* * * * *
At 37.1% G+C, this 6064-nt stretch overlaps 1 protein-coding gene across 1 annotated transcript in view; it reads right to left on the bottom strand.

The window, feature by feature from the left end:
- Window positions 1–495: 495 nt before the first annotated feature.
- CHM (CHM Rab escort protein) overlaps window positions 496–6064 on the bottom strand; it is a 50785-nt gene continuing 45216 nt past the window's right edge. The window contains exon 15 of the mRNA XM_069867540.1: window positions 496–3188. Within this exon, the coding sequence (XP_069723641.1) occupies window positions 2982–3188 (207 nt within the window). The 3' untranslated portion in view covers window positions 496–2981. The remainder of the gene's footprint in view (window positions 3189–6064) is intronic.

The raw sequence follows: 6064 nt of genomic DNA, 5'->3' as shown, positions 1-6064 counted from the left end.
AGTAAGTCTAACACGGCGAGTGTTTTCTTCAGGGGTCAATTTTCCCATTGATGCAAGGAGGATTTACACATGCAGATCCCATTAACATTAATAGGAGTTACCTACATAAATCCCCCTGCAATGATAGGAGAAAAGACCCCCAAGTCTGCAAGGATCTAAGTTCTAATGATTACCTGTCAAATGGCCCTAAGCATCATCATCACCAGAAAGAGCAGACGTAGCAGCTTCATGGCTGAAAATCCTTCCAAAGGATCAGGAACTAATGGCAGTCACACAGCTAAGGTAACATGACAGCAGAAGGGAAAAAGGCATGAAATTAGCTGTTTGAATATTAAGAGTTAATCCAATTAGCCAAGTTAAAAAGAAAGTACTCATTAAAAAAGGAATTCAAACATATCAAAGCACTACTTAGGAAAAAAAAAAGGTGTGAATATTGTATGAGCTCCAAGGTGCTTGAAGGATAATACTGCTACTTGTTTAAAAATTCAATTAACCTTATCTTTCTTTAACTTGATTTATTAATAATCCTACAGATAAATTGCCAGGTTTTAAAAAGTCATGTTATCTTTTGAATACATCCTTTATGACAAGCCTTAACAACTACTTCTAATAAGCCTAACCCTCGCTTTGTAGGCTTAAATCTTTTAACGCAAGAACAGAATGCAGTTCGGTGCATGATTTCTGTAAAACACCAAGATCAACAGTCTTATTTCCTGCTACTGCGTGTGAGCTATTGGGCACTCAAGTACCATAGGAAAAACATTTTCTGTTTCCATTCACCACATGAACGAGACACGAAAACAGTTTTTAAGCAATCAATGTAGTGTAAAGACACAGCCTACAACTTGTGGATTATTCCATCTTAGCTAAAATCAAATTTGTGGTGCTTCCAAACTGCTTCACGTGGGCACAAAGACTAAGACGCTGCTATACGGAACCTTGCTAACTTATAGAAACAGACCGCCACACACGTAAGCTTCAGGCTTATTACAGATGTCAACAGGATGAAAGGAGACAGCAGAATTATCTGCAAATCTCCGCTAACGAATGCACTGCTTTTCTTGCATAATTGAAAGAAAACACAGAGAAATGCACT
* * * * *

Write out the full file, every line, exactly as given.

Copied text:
At 37.1% G+C, this 6064-nt stretch overlaps 1 protein-coding gene across 1 annotated transcript in view; it reads right to left on the bottom strand.

The window, feature by feature from the left end:
- Window positions 1–495: 495 nt before the first annotated feature.
- CHM (CHM Rab escort protein) overlaps window positions 496–6064 on the bottom strand; it is a 50785-nt gene continuing 45216 nt past the window's right edge. The window contains exon 15 of the mRNA XM_069867540.1: window positions 496–3188. Within this exon, the coding sequence (XP_069723641.1) occupies window positions 2982–3188 (207 nt within the window). The 3' untranslated portion in view covers window positions 496–2981. The remainder of the gene's footprint in view (window positions 3189–6064) is intronic.

The raw sequence follows: 6064 nt of genomic DNA, 5'->3' as shown, positions 1-6064 counted from the left end.
AGTAAGTCTAACACGGCGAGTGTTTTCTTCAGGGGTCAATTTTCCCATTGATGCAAGGAGGATTTACACATGCAGATCCCATTAACATTAATAGGAGTTACCTACATAAATCCCCCTGCAATGATAGGAGAAAAGACCCCCAAGTCTGCAAGGATCTAAGTTCTAATGATTACCTGTCAAATGGCCCTAAGCATCATCATCACCAGAAAGAGCAGACGTAGCAGCTTCATGGCTGAAAATCCTTCCAAAGGATCAGGAACTAATGGCAGTCACACAGCTAAGGTAACATGACAGCAGAAGGGAAAAAGGCATGAAATTAGCTGTTTGAATATTAAGAGTTAATCCAATTAGCCAAGTTAAAAAGAAAGTACTCATTAAAAAAGGAATTCAAACATATCAAAGCACTACTTAGGAAAAAAAAAAGGTGTGAATATTGTATGAGCTCCAAGGTGCTTGAAGGATAATACTGCTACTTGTTTAAAAATTCAATTAACCTTATCTTTCTTTAACTTGATTTATTAATAATCCTACAGATAAATTGCCAGGTTTTAAAAAGTCATGTTATCTTTTGAATACATCCTTTATGACAAGCCTTAACAACTACTTCTAATAAGCCTAACCCTCGCTTTGTAGGCTTAAATCTTTTAACGCAAGAACAGAATGCAGTTCGGTGCATGATTTCTGTAAAACACCAAGATCAACAGTCTTATTTCCTGCTACTGCGTGTGAGCTATTGGGCACTCAAGTACCATAGGAAAAACATTTTCTGTTTCCATTCACCACATGAACGAGACACGAAAACAGTTTTTAAGCAATCAATGTAGTGTAAAGACACAGCCTACAACTTGTGGATTATTCCATCTTAGCTAAAATCAAATTTGTGGTGCTTCCAAACTGCTTCACGTGGGCACAAAGACTAAGACGCTGCTATACGGAACCTTGCTAACTTATAGAAACAGACCGCCACACACGTAAGCTTCAGGCTTATTACAGATGTCAACAGGATGAAAGGAGACAGCAGAATTATCTGCAAATCTCCGCTAACGAATGCACTGCTTTTCTTGCATAATTGAAAGAAAACACAGAGAAATGCACT